ISSN: 2378-3176 UNOAJ

Urology & Nephrology Open Access Journal
Review Article
Volume 3 Issue 6 - 2016
Induction Agent in Low Immunological Risk; the Indian Scenario
Pradeep Shenoy1,2, Julie M Bridson2, Ahmed Halawa2,4 and Ajay Sharma2,3*
1KS Hegde Medical Academy, India
2Faculty of Health and Life Science, Institute of Learning and Teaching, University of Liverpool, UK
3Royal Liverpool University Hospitals, UK
4Sheffield Teaching Hospitals, UK
Received: August 04, 2016 | Published: December 10, 2016
*Corresponding author: Ajay Sharma, Consultant Transplant Surgeon and Director of Core Surgical Training, Northwest of England Deanery, Associate Director of Post Graduate Courses in Transplantation and Honorary Senior Lecturer, University of Liverpool Link 9C, Royal Liverpool University Hospital Liverpool, L78XP, UK. Email:
Citation: Shenoy P, Bridson JM, Halawa A, Sharma A (2016) Induction Agent in Low Immunological Risk; the Indian Scenario. Urol Nephrol Open Access J 3(6): 00106. DOI: 10.15406/unoaj.2016.03.00106

Abstract

Chronic kidney disease (CKD) is a global health problem because of increasing prevalence, high cost of management and risk factor for ischemic heart disease. Renal transplantation remains the current best form of therapy for end stage renal disease (ESRD). Renal transplantation with living kidney donor is better compared to deceased donor transplantation in terms of survival and quality of life. Use of induction agents in renal transplantation has evolved over the years from initial use of muromonab, anti-thymocyte globulins (ATG), and IL-2 blockers to alemtuzumab. Multiple studies have compared these agents in different risk groups and scenarios. There is strong evidence for using ATG compared to IL-2 blockers in high risk group, however, the same does not apply to low risk group. There is a paucity of data regarding the use of induction agents in the Indian sub-continent. The role of induction agents in this population which is prone to opportunistic infections, side effects of drugs and where cost of treatment takes a priority, are not well known especially in low immunological risk group. This review article summarizes the role of various induction agents in different risk groups with relevance to Indian population.

Keywords: Induction; ATG; Basiliximab; Renal; Transplantation and low risk; India; Population

Abbreviations

CKD: Chronic Kidney Disease; ESRD: End Stage Renal Disease; ATG: Anti-Thymocyte Globulins; RRT: Renal Replacement Therapy; CAPD: Continuous Ambulatory Peritoneal Dialysis; CNI: Calcineurin inhibitors; ATG: Anti-thymocyte Globulin; rATG: Rabbit Anti-thymocyte Globulin; ALG: Anti-lymphocyte Globulin; ARDS: Acute Respiratory Distress Syndrome; CMV: Cytomegalovirus; BPAR: Biopsy Proven Acute Rejection; MMF: Mycophenolate Mofetil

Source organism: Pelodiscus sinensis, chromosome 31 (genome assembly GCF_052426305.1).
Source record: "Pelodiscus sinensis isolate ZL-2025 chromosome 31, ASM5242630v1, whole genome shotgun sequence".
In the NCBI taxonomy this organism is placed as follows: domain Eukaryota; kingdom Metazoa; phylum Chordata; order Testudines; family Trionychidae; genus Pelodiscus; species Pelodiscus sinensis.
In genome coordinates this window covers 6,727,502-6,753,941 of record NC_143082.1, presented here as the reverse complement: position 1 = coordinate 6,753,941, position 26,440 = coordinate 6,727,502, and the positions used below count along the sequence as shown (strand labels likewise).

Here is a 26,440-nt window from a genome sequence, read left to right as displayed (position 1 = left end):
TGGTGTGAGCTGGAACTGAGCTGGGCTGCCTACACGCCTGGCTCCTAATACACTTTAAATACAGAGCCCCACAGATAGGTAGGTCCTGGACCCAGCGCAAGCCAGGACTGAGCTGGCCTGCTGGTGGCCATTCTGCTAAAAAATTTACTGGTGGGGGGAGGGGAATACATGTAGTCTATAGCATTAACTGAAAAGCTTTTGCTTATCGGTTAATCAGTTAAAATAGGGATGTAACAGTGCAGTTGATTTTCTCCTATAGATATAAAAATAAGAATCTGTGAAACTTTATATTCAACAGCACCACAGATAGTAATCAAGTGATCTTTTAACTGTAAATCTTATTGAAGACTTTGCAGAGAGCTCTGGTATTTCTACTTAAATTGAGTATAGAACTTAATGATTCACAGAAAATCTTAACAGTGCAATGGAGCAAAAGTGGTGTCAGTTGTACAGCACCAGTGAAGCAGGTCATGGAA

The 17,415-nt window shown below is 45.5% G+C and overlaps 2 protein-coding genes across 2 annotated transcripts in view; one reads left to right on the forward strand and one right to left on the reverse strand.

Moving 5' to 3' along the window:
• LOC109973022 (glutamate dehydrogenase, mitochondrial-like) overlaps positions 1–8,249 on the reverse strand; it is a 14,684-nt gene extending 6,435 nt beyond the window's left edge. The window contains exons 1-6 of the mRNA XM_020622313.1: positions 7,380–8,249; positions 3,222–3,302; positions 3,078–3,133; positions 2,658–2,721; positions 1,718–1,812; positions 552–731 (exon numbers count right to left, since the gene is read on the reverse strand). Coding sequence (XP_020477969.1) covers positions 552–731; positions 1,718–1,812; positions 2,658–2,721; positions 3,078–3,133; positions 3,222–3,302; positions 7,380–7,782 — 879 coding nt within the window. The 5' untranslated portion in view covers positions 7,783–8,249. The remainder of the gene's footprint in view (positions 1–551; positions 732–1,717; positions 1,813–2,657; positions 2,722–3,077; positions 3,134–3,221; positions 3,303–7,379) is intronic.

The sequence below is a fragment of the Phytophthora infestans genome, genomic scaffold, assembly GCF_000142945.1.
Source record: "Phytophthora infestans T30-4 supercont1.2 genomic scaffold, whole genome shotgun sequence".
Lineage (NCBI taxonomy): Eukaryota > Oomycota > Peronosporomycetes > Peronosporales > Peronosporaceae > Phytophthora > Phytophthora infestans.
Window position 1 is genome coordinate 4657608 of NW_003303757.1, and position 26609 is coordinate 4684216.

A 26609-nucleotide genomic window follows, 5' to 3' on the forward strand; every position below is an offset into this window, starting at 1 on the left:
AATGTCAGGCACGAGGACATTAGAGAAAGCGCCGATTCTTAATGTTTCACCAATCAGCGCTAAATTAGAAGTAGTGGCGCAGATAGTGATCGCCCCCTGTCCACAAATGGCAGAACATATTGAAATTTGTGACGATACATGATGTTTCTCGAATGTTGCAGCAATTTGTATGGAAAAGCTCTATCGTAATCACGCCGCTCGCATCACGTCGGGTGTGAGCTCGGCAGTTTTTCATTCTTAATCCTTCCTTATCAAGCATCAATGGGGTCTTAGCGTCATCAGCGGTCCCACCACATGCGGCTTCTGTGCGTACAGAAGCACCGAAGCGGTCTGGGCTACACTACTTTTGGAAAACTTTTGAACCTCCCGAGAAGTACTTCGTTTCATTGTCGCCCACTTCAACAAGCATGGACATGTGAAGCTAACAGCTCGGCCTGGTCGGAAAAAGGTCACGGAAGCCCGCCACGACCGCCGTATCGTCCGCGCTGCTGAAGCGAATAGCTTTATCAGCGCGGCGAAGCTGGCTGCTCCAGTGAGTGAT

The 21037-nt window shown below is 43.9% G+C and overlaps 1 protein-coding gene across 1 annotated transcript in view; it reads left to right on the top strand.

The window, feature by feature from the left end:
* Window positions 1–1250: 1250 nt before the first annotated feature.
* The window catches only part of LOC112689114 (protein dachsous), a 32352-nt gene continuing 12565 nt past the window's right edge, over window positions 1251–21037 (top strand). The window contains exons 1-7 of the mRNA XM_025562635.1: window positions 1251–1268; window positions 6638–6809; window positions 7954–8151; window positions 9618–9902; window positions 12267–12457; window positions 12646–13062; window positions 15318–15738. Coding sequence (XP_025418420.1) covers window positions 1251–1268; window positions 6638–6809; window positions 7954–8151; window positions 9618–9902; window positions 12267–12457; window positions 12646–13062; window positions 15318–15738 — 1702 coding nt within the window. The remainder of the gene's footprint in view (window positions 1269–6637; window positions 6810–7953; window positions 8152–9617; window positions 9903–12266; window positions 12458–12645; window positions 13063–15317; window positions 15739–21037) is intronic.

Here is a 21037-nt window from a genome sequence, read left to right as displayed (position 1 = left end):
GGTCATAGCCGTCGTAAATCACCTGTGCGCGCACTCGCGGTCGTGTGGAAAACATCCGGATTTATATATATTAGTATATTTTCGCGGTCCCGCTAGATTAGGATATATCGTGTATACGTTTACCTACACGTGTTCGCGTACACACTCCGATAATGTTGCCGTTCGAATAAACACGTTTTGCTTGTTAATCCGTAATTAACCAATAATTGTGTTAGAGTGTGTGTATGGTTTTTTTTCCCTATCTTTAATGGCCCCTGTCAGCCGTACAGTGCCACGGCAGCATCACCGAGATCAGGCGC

Introduction

India faces an uphill task of providing affordable tertiary health care to its citizens due to lack of public infrastructure. The crude age adjusted incidence rate of end stage renal disease (ESRD) in India is 151 per million population [1,2]. According to the Indian CKD registry, about 74.5% of patients do not receive any form of renal replacement therapy (RRT) and only 2.5% receive renal transplantation. It has been estimated that about 90% of ESRD patients die within months of diagnosis in south Asia as patients cannot afford such treatments due to poverty [2].

ESRD patient’s have2 options: maintenance dialysis (haemodialysis or peritoneal dialysis) or renal transplantation. Those patients who are fit enough, renal transplantation are the best option when compared to dialysis in regards to patient outcomes and cost. A recent study (2015) done by Diego Rosseli [3] concluded that renal transplantation, from a living or deceased donor, improves the overall survival rate and quality of life and is a cost saving alternative compared with dialysis. Renal transplantation living or deceased donor improves both life expectancy and quality of life for the recipient and can be done with living or deceased donor. Patient and graft survival is better by a transplant from a living donor than from a deceased donor. It is estimated that in India 15,000 patients commence maintenance haemodialysis, 3000 new patients choose continuous ambulatory peritoneal dialysis (CAPD) and 3500 patients undergo renal transplantation every year [4]. It is estimated that in India 150,000 people are waiting for renal transplantation and 90% of patients in waiting list die without getting an organ transplant [1].

The corner stone of renal transplantation is the use of immunosuppression to modify the alloimmune response to ‘the foreign body’ i.e. ‘renal allograft. Since the time of first successful human renal transplantation among twins in 1954 there have been lots of advances in the field of use of immunosuppressant. The era of immunosuppressant began (1960s) with the use of steroids followed by use of combination of steroids and azathioprine. Introduction of calcineurin inhibitors (CNI) and induction agents (depleting and non-depleting) have remarkably decreased the rate of acute rejection however with little effect on long term out comes. (Table 1) lists the immunosuppressant medication used in renal transplantation

Induction agents

ATG (anti-thymocyte globulin)